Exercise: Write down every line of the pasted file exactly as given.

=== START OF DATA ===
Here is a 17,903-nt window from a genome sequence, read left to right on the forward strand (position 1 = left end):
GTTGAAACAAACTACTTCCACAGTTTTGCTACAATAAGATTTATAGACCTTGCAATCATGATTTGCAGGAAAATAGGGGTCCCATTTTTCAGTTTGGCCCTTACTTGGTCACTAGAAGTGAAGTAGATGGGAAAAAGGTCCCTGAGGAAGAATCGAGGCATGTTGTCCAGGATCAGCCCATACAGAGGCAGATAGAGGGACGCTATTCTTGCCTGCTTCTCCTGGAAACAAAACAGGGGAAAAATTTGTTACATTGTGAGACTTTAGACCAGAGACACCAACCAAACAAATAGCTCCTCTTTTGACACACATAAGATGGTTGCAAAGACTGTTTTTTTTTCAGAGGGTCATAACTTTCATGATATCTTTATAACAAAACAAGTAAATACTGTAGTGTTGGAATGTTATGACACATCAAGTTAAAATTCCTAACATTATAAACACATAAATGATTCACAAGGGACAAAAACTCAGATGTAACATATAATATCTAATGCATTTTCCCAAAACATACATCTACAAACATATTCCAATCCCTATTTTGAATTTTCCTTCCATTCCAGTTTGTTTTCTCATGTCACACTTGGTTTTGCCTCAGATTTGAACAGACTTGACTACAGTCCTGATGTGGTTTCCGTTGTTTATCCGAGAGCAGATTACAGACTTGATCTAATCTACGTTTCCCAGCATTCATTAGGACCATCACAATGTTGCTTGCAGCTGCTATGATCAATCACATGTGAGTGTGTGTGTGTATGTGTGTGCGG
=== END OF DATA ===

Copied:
Here is a 17,903-nt window from a genome sequence, read left to right on the forward strand (position 1 = left end):
GTTGAAACAAACTACTTCCACAGTTTTGCTACAATAAGATTTATAGACCTTGCAATCATGATTTGCAGGAAAATAGGGGTCCCATTTTTCAGTTTGGCCCTTACTTGGTCACTAGAAGTGAAGTAGATGGGAAAAAGGTCCCTGAGGAAGAATCGAGGCATGTTGTCCAGGATCAGCCCATACAGAGGCAGATAGAGGGACGCTATTCTTGCCTGCTTCTCCTGGAAACAAAACAGGGGAAAAATTTGTTACATTGTGAGACTTTAGACCAGAGACACCAACCAAACAAATAGCTCCTCTTTTGACACACATAAGATGGTTGCAAAGACTGTTTTTTTTTCAGAGGGTCATAACTTTCATGATATCTTTATAACAAAACAAGTAAATACTGTAGTGTTGGAATGTTATGACACATCAAGTTAAAATTCCTAACATTATAAACACATAAATGATTCACAAGGGACAAAAACTCAGATGTAACATATAATATCTAATGCATTTTCCCAAAACATACATCTACAAACATATTCCAATCCCTATTTTGAATTTTCCTTCCATTCCAGTTTGTTTTCTCATGTCACACTTGGTTTTGCCTCAGATTTGAACAGACTTGACTACAGTCCTGATGTGGTTTCCGTTGTTTATCCGAGAGCAGATTACAGACTTGATCTAATCTACGTTTCCCAGCATTCATTAGGACCATCACAATGTTGCTTGCAGCTGCTATGATCAATCACATGTGAGTGTGTGTGTGTATGTGTGTGCGG